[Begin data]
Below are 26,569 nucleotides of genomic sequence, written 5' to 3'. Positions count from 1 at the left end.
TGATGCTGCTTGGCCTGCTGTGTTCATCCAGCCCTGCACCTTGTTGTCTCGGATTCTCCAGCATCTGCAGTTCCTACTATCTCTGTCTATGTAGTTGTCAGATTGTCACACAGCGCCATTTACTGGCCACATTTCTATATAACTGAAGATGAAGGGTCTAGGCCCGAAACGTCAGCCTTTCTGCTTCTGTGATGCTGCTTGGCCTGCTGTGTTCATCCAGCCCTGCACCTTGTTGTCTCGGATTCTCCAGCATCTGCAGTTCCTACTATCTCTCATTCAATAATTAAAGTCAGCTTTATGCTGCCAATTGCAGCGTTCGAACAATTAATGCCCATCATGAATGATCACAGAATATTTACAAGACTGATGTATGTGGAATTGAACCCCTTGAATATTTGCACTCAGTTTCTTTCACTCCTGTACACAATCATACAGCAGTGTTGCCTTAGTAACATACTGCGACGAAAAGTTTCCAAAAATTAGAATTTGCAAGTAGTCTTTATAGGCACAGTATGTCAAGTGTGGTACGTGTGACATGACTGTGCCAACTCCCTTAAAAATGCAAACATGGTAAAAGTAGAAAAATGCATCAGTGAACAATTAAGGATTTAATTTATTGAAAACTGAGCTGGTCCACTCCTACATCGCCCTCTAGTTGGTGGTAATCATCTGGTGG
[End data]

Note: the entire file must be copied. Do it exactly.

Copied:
Below are 26,569 nucleotides of genomic sequence, written 5' to 3'. Positions count from 1 at the left end.
TGATGCTGCTTGGCCTGCTGTGTTCATCCAGCCCTGCACCTTGTTGTCTCGGATTCTCCAGCATCTGCAGTTCCTACTATCTCTGTCTATGTAGTTGTCAGATTGTCACACAGCGCCATTTACTGGCCACATTTCTATATAACTGAAGATGAAGGGTCTAGGCCCGAAACGTCAGCCTTTCTGCTTCTGTGATGCTGCTTGGCCTGCTGTGTTCATCCAGCCCTGCACCTTGTTGTCTCGGATTCTCCAGCATCTGCAGTTCCTACTATCTCTCATTCAATAATTAAAGTCAGCTTTATGCTGCCAATTGCAGCGTTCGAACAATTAATGCCCATCATGAATGATCACAGAATATTTACAAGACTGATGTATGTGGAATTGAACCCCTTGAATATTTGCACTCAGTTTCTTTCACTCCTGTACACAATCATACAGCAGTGTTGCCTTAGTAACATACTGCGACGAAAAGTTTCCAAAAATTAGAATTTGCAAGTAGTCTTTATAGGCACAGTATGTCAAGTGTGGTACGTGTGACATGACTGTGCCAACTCCCTTAAAAATGCAAACATGGTAAAAGTAGAAAAATGCATCAGTGAACAATTAAGGATTTAATTTATTGAAAACTGAGCTGGTCCACTCCTACATCGCCCTCTAGTTGGTGGTAATCATCTGGTGG